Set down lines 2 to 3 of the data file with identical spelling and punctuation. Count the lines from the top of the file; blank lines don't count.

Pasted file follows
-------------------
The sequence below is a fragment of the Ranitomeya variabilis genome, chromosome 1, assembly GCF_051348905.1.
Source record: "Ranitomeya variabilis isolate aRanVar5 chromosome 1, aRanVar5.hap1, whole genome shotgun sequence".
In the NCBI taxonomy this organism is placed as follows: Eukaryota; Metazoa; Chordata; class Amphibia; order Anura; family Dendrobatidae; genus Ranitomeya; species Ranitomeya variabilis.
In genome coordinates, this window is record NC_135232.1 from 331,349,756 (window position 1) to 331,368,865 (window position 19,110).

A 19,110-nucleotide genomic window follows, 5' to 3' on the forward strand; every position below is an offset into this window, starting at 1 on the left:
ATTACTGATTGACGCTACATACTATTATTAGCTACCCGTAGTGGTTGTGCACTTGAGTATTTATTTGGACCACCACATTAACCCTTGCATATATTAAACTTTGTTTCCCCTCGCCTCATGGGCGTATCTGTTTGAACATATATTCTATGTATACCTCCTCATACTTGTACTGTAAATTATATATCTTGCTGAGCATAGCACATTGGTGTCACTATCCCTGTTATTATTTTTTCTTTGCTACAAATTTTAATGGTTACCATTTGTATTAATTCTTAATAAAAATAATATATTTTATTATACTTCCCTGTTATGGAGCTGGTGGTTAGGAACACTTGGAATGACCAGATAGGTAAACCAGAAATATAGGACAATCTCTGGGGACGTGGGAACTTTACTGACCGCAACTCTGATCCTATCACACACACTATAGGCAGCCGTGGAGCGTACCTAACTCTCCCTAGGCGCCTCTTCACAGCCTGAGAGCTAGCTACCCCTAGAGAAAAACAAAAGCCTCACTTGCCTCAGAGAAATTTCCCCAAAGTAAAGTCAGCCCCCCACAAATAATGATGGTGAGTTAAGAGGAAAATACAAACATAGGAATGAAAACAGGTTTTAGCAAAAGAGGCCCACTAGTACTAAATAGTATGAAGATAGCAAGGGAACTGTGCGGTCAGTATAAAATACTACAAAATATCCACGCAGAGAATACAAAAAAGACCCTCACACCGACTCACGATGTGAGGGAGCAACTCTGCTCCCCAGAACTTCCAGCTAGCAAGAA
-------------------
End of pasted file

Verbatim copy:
Source record: "Ranitomeya variabilis isolate aRanVar5 chromosome 1, aRanVar5.hap1, whole genome shotgun sequence".
In the NCBI taxonomy this organism is placed as follows: Eukaryota; Metazoa; Chordata; class Amphibia; order Anura; family Dendrobatidae; genus Ranitomeya; species Ranitomeya variabilis.